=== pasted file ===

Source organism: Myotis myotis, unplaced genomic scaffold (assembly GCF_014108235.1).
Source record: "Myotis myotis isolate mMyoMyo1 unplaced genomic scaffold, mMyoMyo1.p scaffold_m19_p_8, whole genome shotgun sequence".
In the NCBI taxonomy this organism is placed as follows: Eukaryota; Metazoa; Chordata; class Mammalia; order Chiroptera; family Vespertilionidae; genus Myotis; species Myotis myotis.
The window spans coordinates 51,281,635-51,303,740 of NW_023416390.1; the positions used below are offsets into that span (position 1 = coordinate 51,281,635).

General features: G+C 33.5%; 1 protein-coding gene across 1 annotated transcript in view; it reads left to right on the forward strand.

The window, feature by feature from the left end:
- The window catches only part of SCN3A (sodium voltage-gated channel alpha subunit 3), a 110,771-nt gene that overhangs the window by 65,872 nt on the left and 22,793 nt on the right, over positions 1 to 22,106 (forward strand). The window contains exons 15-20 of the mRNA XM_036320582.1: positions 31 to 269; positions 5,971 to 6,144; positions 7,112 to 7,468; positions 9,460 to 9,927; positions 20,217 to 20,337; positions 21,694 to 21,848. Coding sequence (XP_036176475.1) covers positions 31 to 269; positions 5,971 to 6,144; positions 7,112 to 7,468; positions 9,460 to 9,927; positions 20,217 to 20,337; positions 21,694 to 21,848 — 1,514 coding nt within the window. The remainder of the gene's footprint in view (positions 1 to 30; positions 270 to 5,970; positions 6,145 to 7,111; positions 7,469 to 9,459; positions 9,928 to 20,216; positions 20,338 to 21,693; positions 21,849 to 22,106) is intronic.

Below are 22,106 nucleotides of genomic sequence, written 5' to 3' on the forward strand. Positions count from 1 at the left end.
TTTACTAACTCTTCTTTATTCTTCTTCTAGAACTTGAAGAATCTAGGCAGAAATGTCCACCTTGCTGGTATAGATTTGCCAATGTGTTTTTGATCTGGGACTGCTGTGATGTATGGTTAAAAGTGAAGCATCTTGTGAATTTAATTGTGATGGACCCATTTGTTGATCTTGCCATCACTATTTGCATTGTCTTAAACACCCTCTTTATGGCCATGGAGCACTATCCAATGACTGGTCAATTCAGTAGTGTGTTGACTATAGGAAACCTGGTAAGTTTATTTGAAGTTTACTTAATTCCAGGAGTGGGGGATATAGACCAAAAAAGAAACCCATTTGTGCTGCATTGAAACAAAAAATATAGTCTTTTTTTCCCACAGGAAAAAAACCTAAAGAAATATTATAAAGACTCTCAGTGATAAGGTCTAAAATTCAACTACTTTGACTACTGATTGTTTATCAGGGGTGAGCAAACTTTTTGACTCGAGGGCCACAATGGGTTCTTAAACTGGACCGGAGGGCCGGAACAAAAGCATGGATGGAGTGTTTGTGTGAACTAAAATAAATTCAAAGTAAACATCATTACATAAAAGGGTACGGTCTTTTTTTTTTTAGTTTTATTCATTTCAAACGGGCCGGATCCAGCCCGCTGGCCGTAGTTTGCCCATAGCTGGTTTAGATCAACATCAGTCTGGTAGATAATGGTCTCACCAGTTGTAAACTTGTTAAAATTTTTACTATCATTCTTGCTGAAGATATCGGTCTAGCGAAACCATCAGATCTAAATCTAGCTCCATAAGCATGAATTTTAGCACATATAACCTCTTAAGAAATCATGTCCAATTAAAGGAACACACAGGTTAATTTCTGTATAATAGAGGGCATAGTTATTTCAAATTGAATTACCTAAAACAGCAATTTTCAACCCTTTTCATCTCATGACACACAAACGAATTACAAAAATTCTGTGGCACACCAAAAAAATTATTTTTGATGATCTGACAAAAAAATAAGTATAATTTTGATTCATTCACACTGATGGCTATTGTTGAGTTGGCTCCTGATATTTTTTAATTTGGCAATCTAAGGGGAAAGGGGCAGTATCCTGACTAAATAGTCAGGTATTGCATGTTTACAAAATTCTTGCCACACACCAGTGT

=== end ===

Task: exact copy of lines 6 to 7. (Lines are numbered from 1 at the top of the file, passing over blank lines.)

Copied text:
The window, feature by feature from the left end:
- The window catches only part of SCN3A (sodium voltage-gated channel alpha subunit 3), a 110,771-nt gene that overhangs the window by 65,872 nt on the left and 22,793 nt on the right, over positions 1 to 22,106 (forward strand). The window contains exons 15-20 of the mRNA XM_036320582.1: positions 31 to 269; positions 5,971 to 6,144; positions 7,112 to 7,468; positions 9,460 to 9,927; positions 20,217 to 20,337; positions 21,694 to 21,848. Coding sequence (XP_036176475.1) covers positions 31 to 269; positions 5,971 to 6,144; positions 7,112 to 7,468; positions 9,460 to 9,927; positions 20,217 to 20,337; positions 21,694 to 21,848 — 1,514 coding nt within the window. The remainder of the gene's footprint in view (positions 1 to 30; positions 270 to 5,970; positions 6,145 to 7,111; positions 7,469 to 9,459; positions 9,928 to 20,216; positions 20,338 to 21,693; positions 21,849 to 22,106) is intronic.